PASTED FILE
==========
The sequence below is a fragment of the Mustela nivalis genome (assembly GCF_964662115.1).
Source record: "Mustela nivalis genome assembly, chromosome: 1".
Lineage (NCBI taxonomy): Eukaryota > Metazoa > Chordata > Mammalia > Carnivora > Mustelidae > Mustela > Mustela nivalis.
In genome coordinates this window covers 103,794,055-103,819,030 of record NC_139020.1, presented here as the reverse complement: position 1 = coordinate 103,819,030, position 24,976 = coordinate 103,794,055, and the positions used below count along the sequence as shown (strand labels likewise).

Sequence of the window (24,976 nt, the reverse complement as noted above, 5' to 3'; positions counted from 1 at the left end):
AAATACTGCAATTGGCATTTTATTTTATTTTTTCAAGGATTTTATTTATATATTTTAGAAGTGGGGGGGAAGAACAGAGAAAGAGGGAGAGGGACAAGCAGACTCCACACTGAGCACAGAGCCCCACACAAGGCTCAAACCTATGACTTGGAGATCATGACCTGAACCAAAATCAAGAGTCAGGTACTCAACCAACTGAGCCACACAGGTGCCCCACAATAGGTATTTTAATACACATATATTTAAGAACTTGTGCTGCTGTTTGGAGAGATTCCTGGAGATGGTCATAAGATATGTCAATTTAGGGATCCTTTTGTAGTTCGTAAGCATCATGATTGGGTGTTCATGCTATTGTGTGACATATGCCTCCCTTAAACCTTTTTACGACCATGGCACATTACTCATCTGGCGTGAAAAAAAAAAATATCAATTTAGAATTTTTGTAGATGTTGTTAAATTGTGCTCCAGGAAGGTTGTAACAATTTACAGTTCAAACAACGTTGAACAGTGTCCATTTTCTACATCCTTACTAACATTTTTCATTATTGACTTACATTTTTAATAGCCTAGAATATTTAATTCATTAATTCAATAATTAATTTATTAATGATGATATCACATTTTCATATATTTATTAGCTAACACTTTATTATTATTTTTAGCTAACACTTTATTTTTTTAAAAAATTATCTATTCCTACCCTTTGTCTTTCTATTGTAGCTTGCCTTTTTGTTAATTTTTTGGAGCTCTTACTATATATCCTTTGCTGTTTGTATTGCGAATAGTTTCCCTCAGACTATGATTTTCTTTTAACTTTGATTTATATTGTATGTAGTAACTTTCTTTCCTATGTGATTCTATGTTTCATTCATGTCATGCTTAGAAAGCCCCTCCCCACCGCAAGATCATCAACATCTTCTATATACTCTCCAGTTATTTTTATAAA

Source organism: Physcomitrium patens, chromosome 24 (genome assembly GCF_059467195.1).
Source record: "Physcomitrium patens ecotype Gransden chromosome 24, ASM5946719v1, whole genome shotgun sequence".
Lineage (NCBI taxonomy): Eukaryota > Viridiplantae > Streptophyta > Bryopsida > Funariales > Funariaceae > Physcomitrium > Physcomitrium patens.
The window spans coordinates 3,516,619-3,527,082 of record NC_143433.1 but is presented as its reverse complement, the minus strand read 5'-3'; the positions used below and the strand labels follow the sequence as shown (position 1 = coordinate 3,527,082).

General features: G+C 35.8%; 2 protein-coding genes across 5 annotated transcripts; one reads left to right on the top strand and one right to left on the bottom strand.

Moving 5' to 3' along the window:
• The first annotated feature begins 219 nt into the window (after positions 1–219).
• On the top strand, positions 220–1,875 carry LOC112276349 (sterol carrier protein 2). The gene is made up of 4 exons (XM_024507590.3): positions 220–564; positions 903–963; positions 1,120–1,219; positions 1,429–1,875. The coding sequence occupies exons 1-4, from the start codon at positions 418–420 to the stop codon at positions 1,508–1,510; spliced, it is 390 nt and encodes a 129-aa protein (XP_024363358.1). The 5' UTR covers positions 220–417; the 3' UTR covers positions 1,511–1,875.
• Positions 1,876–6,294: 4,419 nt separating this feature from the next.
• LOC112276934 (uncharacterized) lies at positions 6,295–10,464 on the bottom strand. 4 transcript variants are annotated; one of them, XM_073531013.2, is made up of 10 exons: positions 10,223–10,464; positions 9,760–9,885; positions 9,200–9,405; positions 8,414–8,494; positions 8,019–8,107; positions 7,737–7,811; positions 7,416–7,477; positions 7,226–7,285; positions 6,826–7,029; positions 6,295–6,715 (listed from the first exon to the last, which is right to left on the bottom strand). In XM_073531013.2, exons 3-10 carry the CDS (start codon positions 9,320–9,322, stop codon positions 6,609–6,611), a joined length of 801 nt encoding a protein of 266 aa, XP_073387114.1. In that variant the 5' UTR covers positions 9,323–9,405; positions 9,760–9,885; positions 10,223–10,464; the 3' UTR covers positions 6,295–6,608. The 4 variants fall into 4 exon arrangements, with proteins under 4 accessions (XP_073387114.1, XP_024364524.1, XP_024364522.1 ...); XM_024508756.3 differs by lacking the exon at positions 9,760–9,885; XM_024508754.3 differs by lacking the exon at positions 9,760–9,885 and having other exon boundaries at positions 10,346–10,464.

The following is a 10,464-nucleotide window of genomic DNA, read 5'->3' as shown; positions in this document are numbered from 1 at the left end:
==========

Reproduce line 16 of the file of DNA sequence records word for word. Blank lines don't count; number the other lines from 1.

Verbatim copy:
• LOC112276934 (uncharacterized) lies at positions 6,295–10,464 on the bottom strand. 4 transcript variants are annotated; one of them, XM_073531013.2, is made up of 10 exons: positions 10,223–10,464; positions 9,760–9,885; positions 9,200–9,405; positions 8,414–8,494; positions 8,019–8,107; positions 7,737–7,811; positions 7,416–7,477; positions 7,226–7,285; positions 6,826–7,029; positions 6,295–6,715 (listed from the first exon to the last, which is right to left on the bottom strand). In XM_073531013.2, exons 3-10 carry the CDS (start codon positions 9,320–9,322, stop codon positions 6,609–6,611), a joined length of 801 nt encoding a protein of 266 aa, XP_073387114.1. In that variant the 5' UTR covers positions 9,323–9,405; positions 9,760–9,885; positions 10,223–10,464; the 3' UTR covers positions 6,295–6,608. The 4 variants fall into 4 exon arrangements, with proteins under 4 accessions (XP_073387114.1, XP_024364524.1, XP_024364522.1 ...); XM_024508756.3 differs by lacking the exon at positions 9,760–9,885; XM_024508754.3 differs by lacking the exon at positions 9,760–9,885 and having other exon boundaries at positions 10,346–10,464.